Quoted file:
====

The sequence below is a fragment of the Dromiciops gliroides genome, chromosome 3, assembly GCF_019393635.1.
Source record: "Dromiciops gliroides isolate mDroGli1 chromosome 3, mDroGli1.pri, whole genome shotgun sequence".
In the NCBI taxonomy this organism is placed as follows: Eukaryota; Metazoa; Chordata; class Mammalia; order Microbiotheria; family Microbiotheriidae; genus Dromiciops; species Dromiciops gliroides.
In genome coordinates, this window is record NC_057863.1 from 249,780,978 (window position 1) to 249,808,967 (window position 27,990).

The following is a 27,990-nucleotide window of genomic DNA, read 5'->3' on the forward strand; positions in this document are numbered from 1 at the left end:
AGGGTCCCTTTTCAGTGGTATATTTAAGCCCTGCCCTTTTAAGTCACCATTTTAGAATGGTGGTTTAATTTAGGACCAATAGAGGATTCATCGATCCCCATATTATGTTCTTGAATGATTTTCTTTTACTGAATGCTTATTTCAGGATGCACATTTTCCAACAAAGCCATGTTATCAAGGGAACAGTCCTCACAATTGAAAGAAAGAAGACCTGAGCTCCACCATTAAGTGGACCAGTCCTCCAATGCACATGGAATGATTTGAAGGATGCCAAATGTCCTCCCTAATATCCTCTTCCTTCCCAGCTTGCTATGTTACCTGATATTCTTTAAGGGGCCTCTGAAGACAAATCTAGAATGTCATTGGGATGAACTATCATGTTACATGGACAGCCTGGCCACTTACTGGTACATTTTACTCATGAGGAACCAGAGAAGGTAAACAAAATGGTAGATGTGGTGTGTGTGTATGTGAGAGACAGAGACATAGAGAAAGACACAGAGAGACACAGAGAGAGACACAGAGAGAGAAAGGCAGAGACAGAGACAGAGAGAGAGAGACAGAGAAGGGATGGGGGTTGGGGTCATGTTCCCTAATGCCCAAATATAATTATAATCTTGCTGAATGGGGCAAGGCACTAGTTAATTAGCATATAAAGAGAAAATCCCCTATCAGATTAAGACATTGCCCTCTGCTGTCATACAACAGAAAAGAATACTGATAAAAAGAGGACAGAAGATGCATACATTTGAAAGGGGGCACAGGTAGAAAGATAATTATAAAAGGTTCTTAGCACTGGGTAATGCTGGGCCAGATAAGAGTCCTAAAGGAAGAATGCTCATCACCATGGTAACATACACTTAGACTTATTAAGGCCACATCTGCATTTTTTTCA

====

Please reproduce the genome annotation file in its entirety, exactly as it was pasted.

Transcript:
The sequence below is a fragment of the Dromiciops gliroides genome, chromosome 3, assembly GCF_019393635.1.
Source record: "Dromiciops gliroides isolate mDroGli1 chromosome 3, mDroGli1.pri, whole genome shotgun sequence".
In the NCBI taxonomy this organism is placed as follows: Eukaryota; Metazoa; Chordata; class Mammalia; order Microbiotheria; family Microbiotheriidae; genus Dromiciops; species Dromiciops gliroides.
In genome coordinates, this window is record NC_057863.1 from 249,780,978 (window position 1) to 249,808,967 (window position 27,990).

The following is a 27,990-nucleotide window of genomic DNA, read 5'->3' on the forward strand; positions in this document are numbered from 1 at the left end:
AGGGTCCCTTTTCAGTGGTATATTTAAGCCCTGCCCTTTTAAGTCACCATTTTAGAATGGTGGTTTAATTTAGGACCAATAGAGGATTCATCGATCCCCATATTATGTTCTTGAATGATTTTCTTTTACTGAATGCTTATTTCAGGATGCACATTTTCCAACAAAGCCATGTTATCAAGGGAACAGTCCTCACAATTGAAAGAAAGAAGACCTGAGCTCCACCATTAAGTGGACCAGTCCTCCAATGCACATGGAATGATTTGAAGGATGCCAAATGTCCTCCCTAATATCCTCTTCCTTCCCAGCTTGCTATGTTACCTGATATTCTTTAAGGGGCCTCTGAAGACAAATCTAGAATGTCATTGGGATGAACTATCATGTTACATGGACAGCCTGGCCACTTACTGGTACATTTTACTCATGAGGAACCAGAGAAGGTAAACAAAATGGTAGATGTGGTGTGTGTGTATGTGAGAGACAGAGACATAGAGAAAGACACAGAGAGACACAGAGAGAGACACAGAGAGAGAAAGGCAGAGACAGAGACAGAGAGAGAGAGACAGAGAAGGGATGGGGGTTGGGGTCATGTTCCCTAATGCCCAAATATAATTATAATCTTGCTGAATGGGGCAAGGCACTAGTTAATTAGCATATAAAGAGAAAATCCCCTATCAGATTAAGACATTGCCCTCTGCTGTCATACAACAGAAAAGAATACTGATAAAAAGAGGACAGAAGATGCATACATTTGAAAGGGGGCACAGGTAGAAAGATAATTATAAAAGGTTCTTAGCACTGGGTAATGCTGGGCCAGATAAGAGTCCTAAAGGAAGAATGCTCATCACCATGGTAACATACACTTAGACTTATTAAGGCCACATCTGCATTTTTTTCA